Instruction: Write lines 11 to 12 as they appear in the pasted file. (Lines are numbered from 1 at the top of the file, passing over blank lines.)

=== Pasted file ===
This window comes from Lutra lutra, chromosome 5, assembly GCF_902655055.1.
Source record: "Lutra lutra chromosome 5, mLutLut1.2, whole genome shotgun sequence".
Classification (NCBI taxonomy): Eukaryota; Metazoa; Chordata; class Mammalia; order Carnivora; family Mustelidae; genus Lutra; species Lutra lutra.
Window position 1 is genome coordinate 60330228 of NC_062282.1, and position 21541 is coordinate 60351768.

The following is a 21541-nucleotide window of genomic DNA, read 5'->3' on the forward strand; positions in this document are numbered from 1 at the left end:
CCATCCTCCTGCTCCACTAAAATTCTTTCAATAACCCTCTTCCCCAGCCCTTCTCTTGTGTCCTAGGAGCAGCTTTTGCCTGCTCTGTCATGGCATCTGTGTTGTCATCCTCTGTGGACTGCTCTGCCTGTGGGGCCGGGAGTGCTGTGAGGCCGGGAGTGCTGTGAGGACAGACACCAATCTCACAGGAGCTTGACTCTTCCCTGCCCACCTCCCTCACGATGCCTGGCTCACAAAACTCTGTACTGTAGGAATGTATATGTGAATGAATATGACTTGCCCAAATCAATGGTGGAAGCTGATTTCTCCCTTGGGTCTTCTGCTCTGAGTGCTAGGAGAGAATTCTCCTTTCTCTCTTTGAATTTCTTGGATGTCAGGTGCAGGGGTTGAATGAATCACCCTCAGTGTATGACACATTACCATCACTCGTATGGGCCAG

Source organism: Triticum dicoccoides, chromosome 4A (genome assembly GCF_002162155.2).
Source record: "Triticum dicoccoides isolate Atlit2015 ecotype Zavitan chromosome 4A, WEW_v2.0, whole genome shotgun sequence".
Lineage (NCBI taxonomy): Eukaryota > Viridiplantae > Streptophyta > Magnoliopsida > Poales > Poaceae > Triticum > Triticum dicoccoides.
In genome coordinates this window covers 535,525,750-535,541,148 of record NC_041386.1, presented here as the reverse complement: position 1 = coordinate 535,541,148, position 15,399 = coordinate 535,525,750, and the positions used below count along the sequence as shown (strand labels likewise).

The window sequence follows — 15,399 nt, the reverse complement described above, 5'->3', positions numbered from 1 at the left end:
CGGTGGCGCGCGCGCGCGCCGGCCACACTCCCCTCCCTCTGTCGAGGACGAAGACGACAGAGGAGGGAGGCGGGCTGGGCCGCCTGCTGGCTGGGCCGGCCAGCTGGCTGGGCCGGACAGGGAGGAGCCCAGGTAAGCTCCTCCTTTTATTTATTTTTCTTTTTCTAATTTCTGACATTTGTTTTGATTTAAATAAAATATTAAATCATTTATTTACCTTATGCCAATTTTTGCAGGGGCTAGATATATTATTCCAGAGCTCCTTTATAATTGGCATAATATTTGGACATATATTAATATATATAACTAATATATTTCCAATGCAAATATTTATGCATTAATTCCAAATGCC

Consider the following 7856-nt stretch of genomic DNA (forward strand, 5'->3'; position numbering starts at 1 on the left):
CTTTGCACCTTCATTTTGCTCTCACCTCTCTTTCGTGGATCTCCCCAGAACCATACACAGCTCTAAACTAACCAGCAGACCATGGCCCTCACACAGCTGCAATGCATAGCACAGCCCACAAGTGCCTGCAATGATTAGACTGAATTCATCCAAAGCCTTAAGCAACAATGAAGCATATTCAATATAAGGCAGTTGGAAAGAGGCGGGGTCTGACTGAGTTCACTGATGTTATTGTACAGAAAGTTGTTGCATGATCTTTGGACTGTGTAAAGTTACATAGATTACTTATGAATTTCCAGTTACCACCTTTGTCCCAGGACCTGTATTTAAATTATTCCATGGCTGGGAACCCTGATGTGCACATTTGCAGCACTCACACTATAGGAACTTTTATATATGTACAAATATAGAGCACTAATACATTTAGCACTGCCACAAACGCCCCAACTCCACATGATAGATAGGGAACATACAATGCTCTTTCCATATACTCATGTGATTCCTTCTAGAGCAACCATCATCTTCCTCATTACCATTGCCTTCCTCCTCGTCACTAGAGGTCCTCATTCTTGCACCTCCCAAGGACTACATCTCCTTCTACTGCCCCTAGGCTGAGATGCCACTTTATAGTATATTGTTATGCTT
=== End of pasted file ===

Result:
The window sequence follows — 15,399 nt, the reverse complement described above, 5'->3', positions numbered from 1 at the left end:
CGGTGGCGCGCGCGCGCGCCGGCCACACTCCCCTCCCTCTGTCGAGGACGAAGACGACAGAGGAGGGAGGCGGGCTGGGCCGCCTGCTGGCTGGGCCGGCCAGCTGGCTGGGCCGGACAGGGAGGAGCCCAGGTAAGCTCCTCCTTTTATTTATTTTTCTTTTTCTAATTTCTGACATTTGTTTTGATTTAAATAAAATATTAAATCATTTATTTACCTTATGCCAATTTTTGCAGGGGCTAGATATATTATTCCAGAGCTCCTTTATAATTGGCATAATATTTGGACATATATTAATATATATAACTAATATATTTCCAATGCAAATATTTATGCATTAATTCCAAATGCC